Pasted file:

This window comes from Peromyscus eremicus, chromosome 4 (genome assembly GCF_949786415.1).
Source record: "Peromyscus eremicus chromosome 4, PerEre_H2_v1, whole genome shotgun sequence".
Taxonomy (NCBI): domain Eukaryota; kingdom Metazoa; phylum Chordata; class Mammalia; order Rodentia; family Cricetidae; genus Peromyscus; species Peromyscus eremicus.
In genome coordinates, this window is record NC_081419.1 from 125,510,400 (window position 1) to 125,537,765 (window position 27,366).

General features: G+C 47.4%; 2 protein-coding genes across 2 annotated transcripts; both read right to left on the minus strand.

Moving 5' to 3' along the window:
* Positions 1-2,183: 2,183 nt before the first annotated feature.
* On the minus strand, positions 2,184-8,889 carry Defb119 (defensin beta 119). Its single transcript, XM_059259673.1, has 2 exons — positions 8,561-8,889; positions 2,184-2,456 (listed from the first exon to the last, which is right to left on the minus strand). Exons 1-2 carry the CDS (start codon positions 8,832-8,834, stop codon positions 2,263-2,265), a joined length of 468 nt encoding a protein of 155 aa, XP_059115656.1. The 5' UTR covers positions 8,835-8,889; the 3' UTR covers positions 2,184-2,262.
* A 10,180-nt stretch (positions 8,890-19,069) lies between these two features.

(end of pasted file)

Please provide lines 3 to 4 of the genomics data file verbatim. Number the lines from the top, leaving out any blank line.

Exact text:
Taxonomy (NCBI): domain Eukaryota; kingdom Metazoa; phylum Chordata; class Mammalia; order Rodentia; family Cricetidae; genus Peromyscus; species Peromyscus eremicus.
In genome coordinates, this window is record NC_081419.1 from 125,510,400 (window position 1) to 125,537,765 (window position 27,366).